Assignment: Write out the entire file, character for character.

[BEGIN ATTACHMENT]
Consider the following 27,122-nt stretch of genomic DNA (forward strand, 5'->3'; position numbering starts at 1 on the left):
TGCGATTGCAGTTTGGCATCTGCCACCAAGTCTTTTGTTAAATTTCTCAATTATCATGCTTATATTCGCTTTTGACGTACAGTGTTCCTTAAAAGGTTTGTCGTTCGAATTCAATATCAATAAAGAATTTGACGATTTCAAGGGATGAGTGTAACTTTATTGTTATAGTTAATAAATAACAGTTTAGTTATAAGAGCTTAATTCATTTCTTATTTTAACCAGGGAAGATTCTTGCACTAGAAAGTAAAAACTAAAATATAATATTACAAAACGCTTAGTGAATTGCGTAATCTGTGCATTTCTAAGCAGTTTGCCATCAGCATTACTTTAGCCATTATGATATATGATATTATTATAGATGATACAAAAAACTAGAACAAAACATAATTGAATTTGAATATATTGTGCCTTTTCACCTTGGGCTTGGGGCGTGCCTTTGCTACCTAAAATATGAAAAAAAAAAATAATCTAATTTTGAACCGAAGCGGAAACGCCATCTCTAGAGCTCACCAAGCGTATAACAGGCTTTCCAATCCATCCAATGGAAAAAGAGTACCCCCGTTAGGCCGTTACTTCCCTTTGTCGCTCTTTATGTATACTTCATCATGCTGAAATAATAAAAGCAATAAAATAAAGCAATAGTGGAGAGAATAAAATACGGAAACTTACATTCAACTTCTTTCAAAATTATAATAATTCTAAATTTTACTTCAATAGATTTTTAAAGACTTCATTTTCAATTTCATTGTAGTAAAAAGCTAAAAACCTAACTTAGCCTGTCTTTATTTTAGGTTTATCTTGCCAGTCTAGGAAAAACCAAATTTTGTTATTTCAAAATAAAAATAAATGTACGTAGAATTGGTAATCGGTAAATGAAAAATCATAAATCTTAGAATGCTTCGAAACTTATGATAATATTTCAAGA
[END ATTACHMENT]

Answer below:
Consider the following 27,122-nt stretch of genomic DNA (forward strand, 5'->3'; position numbering starts at 1 on the left):
TGCGATTGCAGTTTGGCATCTGCCACCAAGTCTTTTGTTAAATTTCTCAATTATCATGCTTATATTCGCTTTTGACGTACAGTGTTCCTTAAAAGGTTTGTCGTTCGAATTCAATATCAATAAAGAATTTGACGATTTCAAGGGATGAGTGTAACTTTATTGTTATAGTTAATAAATAACAGTTTAGTTATAAGAGCTTAATTCATTTCTTATTTTAACCAGGGAAGATTCTTGCACTAGAAAGTAAAAACTAAAATATAATATTACAAAACGCTTAGTGAATTGCGTAATCTGTGCATTTCTAAGCAGTTTGCCATCAGCATTACTTTAGCCATTATGATATATGATATTATTATAGATGATACAAAAAACTAGAACAAAACATAATTGAATTTGAATATATTGTGCCTTTTCACCTTGGGCTTGGGGCGTGCCTTTGCTACCTAAAATATGAAAAAAAAAAATAATCTAATTTTGAACCGAAGCGGAAACGCCATCTCTAGAGCTCACCAAGCGTATAACAGGCTTTCCAATCCATCCAATGGAAAAAGAGTACCCCCGTTAGGCCGTTACTTCCCTTTGTCGCTCTTTATGTATACTTCATCATGCTGAAATAATAAAAGCAATAAAATAAAGCAATAGTGGAGAGAATAAAATACGGAAACTTACATTCAACTTCTTTCAAAATTATAATAATTCTAAATTTTACTTCAATAGATTTTTAAAGACTTCATTTTCAATTTCATTGTAGTAAAAAGCTAAAAACCTAACTTAGCCTGTCTTTATTTTAGGTTTATCTTGCCAGTCTAGGAAAAACCAAATTTTGTTATTTCAAAATAAAAATAAATGTACGTAGAATTGGTAATCGGTAAATGAAAAATCATAAATCTTAGAATGCTTCGAAACTTATGATAATATTTCAAGA